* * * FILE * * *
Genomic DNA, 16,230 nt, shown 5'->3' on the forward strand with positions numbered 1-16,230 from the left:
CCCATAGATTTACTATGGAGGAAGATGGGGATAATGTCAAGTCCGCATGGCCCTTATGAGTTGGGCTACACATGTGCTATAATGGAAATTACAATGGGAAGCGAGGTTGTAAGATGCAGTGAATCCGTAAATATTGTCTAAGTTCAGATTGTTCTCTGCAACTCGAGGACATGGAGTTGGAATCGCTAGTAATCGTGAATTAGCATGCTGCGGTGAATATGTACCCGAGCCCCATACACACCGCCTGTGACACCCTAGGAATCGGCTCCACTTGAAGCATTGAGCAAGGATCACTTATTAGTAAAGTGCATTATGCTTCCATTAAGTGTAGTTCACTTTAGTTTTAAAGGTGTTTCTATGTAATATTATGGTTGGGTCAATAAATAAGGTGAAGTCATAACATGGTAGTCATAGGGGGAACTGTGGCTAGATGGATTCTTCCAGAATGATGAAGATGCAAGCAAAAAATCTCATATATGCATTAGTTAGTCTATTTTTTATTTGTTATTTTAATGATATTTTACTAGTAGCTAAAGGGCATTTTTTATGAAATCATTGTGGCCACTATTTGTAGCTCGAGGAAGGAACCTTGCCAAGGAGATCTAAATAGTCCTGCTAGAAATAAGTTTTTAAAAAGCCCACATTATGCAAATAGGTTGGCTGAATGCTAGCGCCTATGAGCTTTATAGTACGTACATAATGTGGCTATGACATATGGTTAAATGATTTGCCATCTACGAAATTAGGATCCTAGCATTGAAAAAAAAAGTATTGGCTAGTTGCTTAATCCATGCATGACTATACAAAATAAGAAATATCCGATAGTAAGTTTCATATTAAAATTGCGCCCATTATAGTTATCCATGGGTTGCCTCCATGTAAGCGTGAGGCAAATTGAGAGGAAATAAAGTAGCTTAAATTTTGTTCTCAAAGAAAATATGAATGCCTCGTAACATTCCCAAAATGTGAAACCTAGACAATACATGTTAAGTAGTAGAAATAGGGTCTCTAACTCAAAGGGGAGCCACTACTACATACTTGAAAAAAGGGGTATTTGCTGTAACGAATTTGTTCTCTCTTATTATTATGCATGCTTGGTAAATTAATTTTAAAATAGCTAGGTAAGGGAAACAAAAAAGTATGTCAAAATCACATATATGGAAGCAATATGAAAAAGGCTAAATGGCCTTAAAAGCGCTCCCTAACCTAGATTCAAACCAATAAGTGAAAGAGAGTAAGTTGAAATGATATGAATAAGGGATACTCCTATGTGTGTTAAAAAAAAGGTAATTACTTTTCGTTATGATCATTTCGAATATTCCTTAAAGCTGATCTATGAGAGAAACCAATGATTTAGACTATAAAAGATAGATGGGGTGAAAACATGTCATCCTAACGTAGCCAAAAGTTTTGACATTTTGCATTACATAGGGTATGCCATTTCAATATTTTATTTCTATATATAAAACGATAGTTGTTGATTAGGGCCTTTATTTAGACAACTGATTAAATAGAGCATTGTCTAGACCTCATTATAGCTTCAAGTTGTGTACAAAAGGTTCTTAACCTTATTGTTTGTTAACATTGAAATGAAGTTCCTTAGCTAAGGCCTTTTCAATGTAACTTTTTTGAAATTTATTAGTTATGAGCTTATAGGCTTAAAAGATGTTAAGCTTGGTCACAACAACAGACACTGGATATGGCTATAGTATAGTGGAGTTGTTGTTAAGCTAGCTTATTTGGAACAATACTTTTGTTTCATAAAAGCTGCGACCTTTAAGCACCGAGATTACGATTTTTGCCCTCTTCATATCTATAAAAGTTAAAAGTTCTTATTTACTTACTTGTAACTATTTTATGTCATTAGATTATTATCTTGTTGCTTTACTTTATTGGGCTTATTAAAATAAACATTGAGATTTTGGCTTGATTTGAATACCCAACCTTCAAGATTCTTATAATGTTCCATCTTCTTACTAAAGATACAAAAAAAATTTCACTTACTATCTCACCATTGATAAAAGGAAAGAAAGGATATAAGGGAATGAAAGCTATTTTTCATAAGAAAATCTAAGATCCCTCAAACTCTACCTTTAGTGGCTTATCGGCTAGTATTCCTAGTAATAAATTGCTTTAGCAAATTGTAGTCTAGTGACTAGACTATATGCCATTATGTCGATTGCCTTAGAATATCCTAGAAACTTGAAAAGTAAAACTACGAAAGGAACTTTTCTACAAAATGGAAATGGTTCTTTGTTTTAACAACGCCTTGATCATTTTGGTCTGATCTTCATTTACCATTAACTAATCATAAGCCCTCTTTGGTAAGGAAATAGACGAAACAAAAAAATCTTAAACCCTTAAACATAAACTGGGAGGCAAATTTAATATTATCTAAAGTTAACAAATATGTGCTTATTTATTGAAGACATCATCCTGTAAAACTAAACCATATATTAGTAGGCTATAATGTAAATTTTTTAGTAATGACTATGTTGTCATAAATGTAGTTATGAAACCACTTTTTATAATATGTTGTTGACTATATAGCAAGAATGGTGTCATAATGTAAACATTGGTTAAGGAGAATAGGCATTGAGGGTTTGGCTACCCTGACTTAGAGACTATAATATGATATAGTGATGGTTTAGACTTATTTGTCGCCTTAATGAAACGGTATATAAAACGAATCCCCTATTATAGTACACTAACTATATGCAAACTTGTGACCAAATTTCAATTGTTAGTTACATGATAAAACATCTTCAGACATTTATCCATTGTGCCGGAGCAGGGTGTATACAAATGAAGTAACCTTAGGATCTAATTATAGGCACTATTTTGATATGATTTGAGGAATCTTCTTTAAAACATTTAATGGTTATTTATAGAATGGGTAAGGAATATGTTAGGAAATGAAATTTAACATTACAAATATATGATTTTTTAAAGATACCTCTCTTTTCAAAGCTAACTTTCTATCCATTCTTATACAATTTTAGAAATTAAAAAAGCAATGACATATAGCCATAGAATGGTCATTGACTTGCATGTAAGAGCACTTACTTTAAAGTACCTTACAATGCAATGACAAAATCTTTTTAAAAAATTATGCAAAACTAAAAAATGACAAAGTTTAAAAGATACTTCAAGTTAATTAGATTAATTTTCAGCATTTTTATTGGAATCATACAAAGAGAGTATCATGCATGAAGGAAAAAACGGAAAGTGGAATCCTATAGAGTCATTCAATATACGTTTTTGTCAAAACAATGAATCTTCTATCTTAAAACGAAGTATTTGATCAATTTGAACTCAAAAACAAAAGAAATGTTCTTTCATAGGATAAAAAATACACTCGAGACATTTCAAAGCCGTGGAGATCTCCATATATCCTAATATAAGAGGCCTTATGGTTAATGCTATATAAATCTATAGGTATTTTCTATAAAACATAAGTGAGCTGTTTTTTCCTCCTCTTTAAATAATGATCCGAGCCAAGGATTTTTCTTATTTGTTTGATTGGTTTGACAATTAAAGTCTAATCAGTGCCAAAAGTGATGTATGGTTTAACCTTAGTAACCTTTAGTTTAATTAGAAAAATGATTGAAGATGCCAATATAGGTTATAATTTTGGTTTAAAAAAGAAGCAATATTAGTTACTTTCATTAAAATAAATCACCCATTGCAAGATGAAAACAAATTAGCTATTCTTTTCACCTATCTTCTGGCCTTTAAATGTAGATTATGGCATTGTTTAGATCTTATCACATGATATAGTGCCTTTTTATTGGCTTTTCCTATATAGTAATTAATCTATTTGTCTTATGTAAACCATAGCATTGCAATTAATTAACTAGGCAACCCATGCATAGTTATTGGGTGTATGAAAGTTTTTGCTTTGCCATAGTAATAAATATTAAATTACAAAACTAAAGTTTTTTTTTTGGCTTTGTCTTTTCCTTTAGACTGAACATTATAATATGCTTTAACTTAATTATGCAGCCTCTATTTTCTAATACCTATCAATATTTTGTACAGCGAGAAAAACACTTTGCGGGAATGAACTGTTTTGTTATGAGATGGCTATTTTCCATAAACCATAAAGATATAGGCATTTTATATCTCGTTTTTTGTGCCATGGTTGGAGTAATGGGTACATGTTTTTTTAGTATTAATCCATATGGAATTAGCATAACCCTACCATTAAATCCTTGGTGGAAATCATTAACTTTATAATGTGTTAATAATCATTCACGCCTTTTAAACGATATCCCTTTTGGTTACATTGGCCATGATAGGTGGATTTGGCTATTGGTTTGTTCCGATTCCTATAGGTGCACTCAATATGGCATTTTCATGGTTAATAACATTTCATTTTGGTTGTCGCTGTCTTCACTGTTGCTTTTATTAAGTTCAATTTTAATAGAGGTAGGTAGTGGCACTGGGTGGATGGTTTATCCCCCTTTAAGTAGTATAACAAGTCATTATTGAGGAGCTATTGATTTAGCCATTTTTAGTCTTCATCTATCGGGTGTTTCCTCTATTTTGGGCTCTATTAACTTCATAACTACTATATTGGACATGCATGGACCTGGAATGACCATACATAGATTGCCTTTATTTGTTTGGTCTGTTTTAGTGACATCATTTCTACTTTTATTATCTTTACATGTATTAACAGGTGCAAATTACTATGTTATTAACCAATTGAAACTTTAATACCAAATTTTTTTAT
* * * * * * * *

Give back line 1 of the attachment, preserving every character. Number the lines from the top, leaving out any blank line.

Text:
Genomic DNA, 16,230 nt, shown 5'->3' on the forward strand with positions numbered 1-16,230 from the left: